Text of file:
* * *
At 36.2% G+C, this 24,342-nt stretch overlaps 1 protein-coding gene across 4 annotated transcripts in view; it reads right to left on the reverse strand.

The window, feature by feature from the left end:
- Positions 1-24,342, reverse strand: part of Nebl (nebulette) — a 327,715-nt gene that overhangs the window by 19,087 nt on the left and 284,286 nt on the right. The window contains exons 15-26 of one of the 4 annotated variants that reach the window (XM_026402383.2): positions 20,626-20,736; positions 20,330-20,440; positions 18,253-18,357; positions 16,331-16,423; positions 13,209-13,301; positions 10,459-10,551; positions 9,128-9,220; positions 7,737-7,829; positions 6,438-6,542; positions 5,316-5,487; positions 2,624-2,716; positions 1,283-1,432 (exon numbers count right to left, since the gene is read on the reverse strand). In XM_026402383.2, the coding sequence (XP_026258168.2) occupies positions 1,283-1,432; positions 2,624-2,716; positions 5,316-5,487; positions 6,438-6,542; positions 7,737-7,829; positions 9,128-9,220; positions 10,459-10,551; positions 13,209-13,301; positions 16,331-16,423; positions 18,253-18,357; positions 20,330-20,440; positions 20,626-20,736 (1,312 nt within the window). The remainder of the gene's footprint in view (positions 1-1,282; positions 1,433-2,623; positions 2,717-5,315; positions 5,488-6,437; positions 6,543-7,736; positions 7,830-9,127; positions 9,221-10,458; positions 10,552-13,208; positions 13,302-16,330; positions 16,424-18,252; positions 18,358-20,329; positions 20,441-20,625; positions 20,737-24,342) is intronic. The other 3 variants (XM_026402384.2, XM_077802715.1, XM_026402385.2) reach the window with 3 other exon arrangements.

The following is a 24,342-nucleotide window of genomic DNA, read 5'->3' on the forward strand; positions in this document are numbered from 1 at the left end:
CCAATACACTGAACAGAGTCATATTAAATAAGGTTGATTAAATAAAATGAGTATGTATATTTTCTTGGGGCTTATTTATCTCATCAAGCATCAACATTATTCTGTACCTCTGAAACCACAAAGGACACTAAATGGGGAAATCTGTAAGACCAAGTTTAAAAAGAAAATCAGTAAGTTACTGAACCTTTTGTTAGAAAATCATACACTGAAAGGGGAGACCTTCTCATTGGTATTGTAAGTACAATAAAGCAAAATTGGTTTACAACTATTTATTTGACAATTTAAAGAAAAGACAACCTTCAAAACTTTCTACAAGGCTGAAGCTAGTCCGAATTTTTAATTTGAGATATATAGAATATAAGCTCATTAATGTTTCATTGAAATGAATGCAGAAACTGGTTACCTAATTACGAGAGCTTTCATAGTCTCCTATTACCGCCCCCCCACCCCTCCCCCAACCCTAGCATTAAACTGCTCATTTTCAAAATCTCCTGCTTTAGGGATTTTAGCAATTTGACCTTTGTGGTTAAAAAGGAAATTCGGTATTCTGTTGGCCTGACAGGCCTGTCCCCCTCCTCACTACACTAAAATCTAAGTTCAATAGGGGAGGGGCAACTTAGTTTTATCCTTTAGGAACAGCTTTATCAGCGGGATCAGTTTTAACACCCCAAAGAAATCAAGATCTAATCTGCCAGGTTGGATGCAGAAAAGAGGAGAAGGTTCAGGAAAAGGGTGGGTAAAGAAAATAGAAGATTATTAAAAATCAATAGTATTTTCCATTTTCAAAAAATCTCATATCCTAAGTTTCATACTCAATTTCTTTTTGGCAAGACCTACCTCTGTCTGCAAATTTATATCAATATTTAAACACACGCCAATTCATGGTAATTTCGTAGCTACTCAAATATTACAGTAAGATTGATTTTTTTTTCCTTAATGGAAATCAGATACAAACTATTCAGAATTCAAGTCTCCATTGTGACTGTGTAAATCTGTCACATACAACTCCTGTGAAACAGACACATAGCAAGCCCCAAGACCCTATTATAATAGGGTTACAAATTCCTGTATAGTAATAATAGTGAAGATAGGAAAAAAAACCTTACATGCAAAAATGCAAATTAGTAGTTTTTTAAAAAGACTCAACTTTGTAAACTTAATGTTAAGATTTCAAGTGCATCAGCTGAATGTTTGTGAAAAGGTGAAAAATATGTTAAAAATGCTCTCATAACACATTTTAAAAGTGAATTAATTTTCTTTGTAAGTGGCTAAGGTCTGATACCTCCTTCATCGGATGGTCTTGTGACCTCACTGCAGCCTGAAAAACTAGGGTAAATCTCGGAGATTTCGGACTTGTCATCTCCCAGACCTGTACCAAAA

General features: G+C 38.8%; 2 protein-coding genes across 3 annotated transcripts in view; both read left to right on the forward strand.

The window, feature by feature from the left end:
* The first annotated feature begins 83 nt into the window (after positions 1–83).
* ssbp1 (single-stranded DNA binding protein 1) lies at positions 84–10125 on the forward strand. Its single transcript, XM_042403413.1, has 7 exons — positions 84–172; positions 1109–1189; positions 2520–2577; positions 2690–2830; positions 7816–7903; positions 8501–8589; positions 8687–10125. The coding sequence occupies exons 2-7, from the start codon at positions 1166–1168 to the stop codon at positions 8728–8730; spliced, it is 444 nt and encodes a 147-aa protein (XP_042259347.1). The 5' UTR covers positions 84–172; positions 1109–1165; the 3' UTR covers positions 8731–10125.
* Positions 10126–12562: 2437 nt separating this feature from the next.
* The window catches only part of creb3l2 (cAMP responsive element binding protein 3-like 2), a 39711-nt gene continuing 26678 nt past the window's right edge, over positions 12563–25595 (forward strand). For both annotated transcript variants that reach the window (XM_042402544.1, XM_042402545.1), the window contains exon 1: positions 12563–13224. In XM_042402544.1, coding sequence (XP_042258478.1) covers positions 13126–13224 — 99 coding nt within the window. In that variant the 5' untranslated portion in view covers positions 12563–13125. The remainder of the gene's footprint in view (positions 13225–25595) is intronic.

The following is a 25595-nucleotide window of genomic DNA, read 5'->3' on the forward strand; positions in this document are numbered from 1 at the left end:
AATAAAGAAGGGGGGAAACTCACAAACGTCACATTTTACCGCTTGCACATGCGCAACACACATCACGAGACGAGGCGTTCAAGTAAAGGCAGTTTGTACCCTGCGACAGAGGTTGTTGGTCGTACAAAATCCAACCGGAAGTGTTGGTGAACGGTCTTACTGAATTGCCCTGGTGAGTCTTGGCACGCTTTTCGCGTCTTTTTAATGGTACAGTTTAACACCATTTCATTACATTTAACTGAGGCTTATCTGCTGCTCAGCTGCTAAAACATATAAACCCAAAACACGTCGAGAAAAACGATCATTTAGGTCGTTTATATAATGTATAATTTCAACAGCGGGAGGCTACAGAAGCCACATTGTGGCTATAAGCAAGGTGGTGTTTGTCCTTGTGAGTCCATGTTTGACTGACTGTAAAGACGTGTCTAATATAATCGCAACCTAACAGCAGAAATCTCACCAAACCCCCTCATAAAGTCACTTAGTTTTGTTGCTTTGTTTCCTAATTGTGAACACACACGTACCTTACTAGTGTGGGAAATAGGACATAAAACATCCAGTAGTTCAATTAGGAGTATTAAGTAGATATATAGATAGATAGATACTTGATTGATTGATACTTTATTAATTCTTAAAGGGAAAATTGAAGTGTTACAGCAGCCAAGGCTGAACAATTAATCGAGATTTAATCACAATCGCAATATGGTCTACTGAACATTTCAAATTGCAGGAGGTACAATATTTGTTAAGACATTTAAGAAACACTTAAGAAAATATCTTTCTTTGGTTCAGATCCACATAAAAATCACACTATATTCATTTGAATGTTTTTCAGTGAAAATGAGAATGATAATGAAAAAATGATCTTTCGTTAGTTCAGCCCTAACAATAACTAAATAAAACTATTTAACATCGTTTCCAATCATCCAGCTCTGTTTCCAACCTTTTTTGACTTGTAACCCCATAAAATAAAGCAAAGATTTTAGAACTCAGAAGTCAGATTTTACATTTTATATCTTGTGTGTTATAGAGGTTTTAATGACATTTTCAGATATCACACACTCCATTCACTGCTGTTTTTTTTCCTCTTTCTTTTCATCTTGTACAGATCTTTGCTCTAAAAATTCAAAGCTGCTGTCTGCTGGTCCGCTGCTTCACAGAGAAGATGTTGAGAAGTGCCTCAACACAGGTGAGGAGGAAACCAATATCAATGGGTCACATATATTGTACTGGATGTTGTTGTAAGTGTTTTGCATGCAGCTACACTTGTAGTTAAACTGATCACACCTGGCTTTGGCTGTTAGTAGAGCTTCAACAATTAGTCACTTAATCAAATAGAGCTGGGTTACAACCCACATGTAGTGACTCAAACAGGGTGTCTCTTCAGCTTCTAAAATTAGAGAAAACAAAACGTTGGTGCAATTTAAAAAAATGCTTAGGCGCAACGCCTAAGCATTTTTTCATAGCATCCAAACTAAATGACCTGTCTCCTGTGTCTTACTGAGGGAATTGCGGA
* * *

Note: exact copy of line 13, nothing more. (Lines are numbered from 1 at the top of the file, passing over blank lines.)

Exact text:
AATAAAGAAGGGGGGAAACTCACAAACGTCACATTTTACCGCTTGCACATGCGCAACACACATCACGAGACGAGGCGTTCAAGTAAAGGCAGTTTGTACCCTGCGACAGAGGTTGTTGGTCGTACAAAATCCAACCGGAAGTGTTGGTGAACGGTCTTACTGAATTGCCCTGGTGAGTCTTGGCACGCTTTTCGCGTCTTTTTAATGGTACAGTTTAACACCATTTCATTACATTTAACTGAGGCTTATCTGCTGCTCAGCTGCTAAAACATATAAACCCAAAACACGTCGAGAAAAACGATCATTTAGGTCGTTTATATAATGTATAATTTCAACAGCGGGAGGCTACAGAAGCCACATTGTGGCTATAAGCAAGGTGGTGTTTGTCCTTGTGAGTCCATGTTTGACTGACTGTAAAGACGTGTCTAATATAATCGCAACCTAACAGCAGAAATCTCACCAAACCCCCTCATAAAGTCACTTAGTTTTGTTGCTTTGTTTCCTAATTGTGAACACACACGTACCTTACTAGTGTGGGAAATAGGACATAAAACATCCAGTAGTTCAATTAGGAGTATTAAGTAGATATATAGATAGATAGATACTTGATTGATTGATACTTTATTAATTCTTAAAGGGAAAATTGAAGTGTTACAGCAGCCAAGGCTGAACAATTAATCGAGATTTAATCACAATCGCAATATGGTCTACTGAACATTTCAAATTGCAGGAGGTACAATATTTGTTAAGACATTTAAGAAACACTTAAGAAAATATCTTTCTTTGGTTCAGATCCACATAAAAATCACACTATATTCATTTGAATGTTTTTCAGTGAAAATGAGAATGATAATGAAAAAATGATCTTTCGTTAGTTCAGCCCTAACAATAACTAAATAAAACTATTTAACATCGTTTCCAATCATCCAGCTCTGTTTCCAACCTTTTTTGACTTGTAACCCCATAAAATAAAGCAAAGATTTTAGAACTCAGAAGTCAGATTTTACATTTTATATCTTGTGTGTTATAGAGGTTTTAATGACATTTTCAGATATCACACACTCCATTCACTGCTGTTTTTTTTCCTCTTTCTTTTCATCTTGTACAGATCTTTGCTCTAAAAATTCAAAGCTGCTGTCTGCTGGTCCGCTGCTTCACAGAGAAGATGTTGAGAAGTGCCTCAACACAGGTGAGGAGGAAACCAATATCAATGGGTCACATATATTGTACTGGATGTTGTTGTAAGTGTTTTGCATGCAGCTACACTTGTAGTTAAACTGATCACACCTGGCTTTGGCTGTTAGTAGAGCTTCAACAATTAGTCACTTAATCAAATAGAGCTGGGTTACAACCCACATGTAGTGACTCAAACAGGGTGTCTCTTCAGCTTCTAAAATTAGAGAAAACAAAACGTTGGTGCAATTTAAAAAAATGCTTAGGCGCAACGCCTAAGCATTTTTTCATAGCATCCAAACTAAATGACCTGTCTCCTGTGTCTTACTGAGGGAATTGCGGA